We aren’t quite done with Christmas; I worked at the library yesterday and ate almost nothing but chocolate. I’d be sick if I had the energy. There are either fireworks or the beginning of a gun battle on the mainland, further proof that some families should restrict their interaction to Facebook. Our beautiful tree is gone, sent to E’s grandmother for safekeeping. The house is trashed although we only had six people over. Unfinished presents are now designated New Year’s gifts. There are rumblings about skating and a game night in January. My head hurts.

And yet I am so happy. My daughter had a lovely time. Rebecca and I are going to try to see the show, Vanishing Ice, at the museum in town. Thurid gave me one of the books I photographed for her. It’s so beautiful I had tears in my eyes when I opened the package. I did kundalini yoga this morning, which is like doing magic (I imagine). And I’ll confess that I am madly infatuated with someone I don’t know at all. No one will tell him, and that is, with no exaggeration, safer. But I haven’t felt this way for years, so I’m glad I have evidence that the ice in my tiny, black little heart has melted. And I will not do anything stupid.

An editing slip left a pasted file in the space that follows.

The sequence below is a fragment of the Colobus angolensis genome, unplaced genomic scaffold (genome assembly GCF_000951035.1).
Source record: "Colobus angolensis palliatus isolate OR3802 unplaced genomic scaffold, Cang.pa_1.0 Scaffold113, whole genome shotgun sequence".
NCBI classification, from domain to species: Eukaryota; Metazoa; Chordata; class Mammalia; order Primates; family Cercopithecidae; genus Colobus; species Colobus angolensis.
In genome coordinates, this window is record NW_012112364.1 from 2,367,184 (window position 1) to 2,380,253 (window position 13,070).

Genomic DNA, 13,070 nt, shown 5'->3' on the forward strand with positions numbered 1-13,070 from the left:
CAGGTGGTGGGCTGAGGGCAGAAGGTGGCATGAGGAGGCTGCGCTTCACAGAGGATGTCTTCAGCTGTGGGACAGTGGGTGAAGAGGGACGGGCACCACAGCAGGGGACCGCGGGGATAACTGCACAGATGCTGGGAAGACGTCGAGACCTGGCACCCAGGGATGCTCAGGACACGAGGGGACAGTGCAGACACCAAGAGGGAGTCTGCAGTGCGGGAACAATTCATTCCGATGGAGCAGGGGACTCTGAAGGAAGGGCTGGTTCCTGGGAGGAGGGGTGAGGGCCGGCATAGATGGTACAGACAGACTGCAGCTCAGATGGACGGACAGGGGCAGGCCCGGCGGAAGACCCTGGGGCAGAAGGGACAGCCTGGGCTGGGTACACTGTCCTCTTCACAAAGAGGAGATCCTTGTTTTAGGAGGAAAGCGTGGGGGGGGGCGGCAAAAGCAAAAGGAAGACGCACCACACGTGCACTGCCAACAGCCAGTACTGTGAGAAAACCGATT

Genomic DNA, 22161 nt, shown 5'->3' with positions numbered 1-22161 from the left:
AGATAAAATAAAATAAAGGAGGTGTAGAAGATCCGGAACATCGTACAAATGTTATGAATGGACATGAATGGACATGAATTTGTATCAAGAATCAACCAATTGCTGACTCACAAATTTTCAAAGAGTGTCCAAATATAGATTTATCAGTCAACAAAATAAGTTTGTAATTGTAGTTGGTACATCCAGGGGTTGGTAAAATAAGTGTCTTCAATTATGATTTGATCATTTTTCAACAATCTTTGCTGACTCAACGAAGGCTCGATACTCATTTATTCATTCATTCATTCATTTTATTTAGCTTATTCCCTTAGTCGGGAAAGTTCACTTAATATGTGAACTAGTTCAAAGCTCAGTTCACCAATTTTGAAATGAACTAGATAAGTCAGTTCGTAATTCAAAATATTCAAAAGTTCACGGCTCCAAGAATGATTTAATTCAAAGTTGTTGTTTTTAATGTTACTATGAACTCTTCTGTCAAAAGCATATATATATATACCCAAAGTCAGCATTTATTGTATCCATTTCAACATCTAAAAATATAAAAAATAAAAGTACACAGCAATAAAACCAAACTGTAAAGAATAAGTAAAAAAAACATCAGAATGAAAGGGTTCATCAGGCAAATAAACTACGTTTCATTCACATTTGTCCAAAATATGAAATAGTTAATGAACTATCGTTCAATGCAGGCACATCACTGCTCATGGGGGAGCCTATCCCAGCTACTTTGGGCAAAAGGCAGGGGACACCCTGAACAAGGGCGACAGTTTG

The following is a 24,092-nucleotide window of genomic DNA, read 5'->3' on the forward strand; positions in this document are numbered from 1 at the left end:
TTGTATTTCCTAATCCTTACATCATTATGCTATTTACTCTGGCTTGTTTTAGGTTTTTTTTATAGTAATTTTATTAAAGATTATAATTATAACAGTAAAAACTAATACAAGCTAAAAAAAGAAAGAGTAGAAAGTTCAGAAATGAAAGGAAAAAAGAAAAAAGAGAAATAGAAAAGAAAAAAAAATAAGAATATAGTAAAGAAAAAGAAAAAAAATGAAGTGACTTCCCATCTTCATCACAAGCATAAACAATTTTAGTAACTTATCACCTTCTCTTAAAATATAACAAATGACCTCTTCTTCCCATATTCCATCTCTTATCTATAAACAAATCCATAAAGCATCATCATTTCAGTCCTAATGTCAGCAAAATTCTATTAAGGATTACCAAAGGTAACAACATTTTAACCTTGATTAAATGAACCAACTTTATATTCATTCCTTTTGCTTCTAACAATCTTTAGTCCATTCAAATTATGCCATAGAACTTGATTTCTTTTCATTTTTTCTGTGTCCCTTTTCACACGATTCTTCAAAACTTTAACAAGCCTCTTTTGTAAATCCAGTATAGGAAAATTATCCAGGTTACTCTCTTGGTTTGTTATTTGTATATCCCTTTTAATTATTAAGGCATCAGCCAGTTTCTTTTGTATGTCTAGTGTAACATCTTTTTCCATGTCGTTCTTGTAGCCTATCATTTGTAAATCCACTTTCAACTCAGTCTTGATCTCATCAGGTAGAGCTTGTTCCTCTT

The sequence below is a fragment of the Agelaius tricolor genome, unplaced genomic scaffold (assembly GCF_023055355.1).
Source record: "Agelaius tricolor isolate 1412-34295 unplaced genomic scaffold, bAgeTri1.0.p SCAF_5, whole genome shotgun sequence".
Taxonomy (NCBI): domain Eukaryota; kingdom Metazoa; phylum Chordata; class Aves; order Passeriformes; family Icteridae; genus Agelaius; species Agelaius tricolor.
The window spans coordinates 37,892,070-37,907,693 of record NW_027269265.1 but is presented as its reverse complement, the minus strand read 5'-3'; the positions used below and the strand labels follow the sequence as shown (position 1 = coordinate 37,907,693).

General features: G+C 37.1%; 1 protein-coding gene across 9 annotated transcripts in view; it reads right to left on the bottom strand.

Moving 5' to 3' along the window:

Winter Solstice


For the winter solstice, which is tomorrow at 9:11 in the morning (PST), I give you Carl Larssen‘s portrait of his daughter, Brita. She is dressed as the Norse goddess Iduna in her traditional role: taunting peasants gnawing on lye-soaked codfish with the memory of fresh fruit.

The Ursid meteor showers are one of the happy features of this solstice. They began yesterday, and should peak on the 21st or 22nd. I’d love to get my child out of bed before dawn on the 22nd to watch the sky, but I don’t think it will happen unless I can drag her and her mattress out on the porch.

I don’t know why I love this so much; it’s the live ships map on http://www.marinetraffic.com. I had no idea this existed – you can click on the little boats, and they have pictures and names and everything.

I need to get to sleep.